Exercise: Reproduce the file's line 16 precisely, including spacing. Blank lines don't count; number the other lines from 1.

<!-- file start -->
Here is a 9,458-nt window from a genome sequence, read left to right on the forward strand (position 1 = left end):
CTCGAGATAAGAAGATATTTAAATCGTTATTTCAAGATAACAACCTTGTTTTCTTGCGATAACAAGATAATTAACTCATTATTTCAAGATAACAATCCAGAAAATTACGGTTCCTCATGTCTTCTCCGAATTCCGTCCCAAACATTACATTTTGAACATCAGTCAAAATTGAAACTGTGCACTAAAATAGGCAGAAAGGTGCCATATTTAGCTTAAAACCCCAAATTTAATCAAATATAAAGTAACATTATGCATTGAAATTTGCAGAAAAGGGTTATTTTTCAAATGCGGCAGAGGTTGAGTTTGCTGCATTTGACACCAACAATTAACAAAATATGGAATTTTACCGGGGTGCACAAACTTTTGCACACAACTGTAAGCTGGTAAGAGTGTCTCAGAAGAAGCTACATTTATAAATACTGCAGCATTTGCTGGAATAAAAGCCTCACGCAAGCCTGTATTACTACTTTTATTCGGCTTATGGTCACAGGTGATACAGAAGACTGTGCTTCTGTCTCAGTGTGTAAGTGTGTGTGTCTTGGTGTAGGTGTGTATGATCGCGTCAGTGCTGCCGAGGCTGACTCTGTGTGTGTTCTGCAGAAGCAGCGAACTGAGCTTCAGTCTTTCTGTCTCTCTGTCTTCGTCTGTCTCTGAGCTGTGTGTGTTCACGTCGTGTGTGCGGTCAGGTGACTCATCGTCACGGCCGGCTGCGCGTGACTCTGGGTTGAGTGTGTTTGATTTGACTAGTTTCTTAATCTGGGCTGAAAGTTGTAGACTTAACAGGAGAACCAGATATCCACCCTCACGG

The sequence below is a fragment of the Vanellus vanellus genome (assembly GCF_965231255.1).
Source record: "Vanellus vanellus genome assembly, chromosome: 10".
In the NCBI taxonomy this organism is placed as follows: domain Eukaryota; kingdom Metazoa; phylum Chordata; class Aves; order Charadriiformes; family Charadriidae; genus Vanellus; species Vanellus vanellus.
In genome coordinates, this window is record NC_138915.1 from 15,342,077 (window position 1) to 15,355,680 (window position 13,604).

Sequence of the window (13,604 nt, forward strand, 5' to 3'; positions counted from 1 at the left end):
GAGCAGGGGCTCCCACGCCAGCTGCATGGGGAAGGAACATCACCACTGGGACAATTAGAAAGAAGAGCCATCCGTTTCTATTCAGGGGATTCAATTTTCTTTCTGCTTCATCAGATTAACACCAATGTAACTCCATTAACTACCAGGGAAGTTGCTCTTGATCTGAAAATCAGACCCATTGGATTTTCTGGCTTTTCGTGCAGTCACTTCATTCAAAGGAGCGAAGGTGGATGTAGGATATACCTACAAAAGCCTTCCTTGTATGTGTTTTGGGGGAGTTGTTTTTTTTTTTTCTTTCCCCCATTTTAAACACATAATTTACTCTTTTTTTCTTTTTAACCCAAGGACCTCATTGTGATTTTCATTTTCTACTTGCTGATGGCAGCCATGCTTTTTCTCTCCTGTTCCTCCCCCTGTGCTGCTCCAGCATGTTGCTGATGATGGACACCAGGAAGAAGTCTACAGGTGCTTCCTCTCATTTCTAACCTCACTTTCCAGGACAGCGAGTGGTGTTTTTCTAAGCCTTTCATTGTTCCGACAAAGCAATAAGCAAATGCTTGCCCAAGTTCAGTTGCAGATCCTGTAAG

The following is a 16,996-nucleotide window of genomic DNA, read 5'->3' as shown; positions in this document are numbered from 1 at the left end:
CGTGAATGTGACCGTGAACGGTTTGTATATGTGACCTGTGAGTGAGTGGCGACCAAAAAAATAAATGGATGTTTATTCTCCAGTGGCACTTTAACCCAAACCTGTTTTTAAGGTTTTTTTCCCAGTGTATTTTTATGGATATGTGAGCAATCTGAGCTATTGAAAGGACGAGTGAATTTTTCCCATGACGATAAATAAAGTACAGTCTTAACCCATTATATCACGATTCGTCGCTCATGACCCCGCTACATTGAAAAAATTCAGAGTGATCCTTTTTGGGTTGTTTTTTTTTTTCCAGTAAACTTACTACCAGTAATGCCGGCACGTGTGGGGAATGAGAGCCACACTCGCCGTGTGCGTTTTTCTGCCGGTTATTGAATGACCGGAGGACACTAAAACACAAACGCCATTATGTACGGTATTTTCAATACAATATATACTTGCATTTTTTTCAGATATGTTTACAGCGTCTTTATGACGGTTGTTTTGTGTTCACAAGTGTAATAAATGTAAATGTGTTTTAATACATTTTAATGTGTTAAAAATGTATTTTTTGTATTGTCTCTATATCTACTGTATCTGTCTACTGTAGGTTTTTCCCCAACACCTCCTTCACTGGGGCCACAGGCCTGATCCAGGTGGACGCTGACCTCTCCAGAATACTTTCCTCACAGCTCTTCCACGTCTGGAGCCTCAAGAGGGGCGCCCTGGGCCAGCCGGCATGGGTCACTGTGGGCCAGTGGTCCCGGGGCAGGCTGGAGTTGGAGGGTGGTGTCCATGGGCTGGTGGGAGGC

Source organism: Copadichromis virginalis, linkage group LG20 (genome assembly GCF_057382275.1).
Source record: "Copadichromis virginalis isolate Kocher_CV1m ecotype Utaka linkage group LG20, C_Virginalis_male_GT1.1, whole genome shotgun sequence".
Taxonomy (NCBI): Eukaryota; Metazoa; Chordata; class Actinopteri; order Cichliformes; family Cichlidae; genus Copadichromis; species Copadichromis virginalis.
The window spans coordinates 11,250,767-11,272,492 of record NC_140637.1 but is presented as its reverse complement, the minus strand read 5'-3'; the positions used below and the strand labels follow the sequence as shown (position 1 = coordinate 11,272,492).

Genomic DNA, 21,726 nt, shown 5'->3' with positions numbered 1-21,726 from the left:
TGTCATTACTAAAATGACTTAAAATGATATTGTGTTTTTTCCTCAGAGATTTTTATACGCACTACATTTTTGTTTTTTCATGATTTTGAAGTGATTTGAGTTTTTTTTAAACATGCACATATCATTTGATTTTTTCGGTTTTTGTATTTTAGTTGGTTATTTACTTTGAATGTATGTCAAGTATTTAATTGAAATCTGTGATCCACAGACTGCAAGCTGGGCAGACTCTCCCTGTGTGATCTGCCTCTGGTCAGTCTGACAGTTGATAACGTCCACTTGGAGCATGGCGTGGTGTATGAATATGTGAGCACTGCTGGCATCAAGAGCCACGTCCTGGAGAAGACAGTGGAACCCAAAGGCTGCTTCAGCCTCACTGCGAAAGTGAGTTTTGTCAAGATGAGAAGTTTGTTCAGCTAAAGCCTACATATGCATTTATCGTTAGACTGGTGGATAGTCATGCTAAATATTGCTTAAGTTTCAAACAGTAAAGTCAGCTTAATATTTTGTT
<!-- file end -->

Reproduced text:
TGTCATTACTAAAATGACTTAAAATGATATTGTGTTTTTTCCTCAGAGATTTTTATACGCACTACATTTTTGTTTTTTCATGATTTTGAAGTGATTTGAGTTTTTTTTAAACATGCACATATCATTTGATTTTTTCGGTTTTTGTATTTTAGTTGGTTATTTACTTTGAATGTATGTCAAGTATTTAATTGAAATCTGTGATCCACAGACTGCAAGCTGGGCAGACTCTCCCTGTGTGATCTGCCTCTGGTCAGTCTGACAGTTGATAACGTCCACTTGGAGCATGGCGTGGTGTATGAATATGTGAGCACTGCTGGCATCAAGAGCCACGTCCTGGAGAAGACAGTGGAACCCAAAGGCTGCTTCAGCCTCACTGCGAAAGTGAGTTTTGTCAAGATGAGAAGTTTGTTCAGCTAAAGCCTACATATGCATTTATCGTTAGACTGGTGGATAGTCATGCTAAATATTGCTTAAGTTTCAAACAGTAAAGTCAGCTTAATATTTTGTT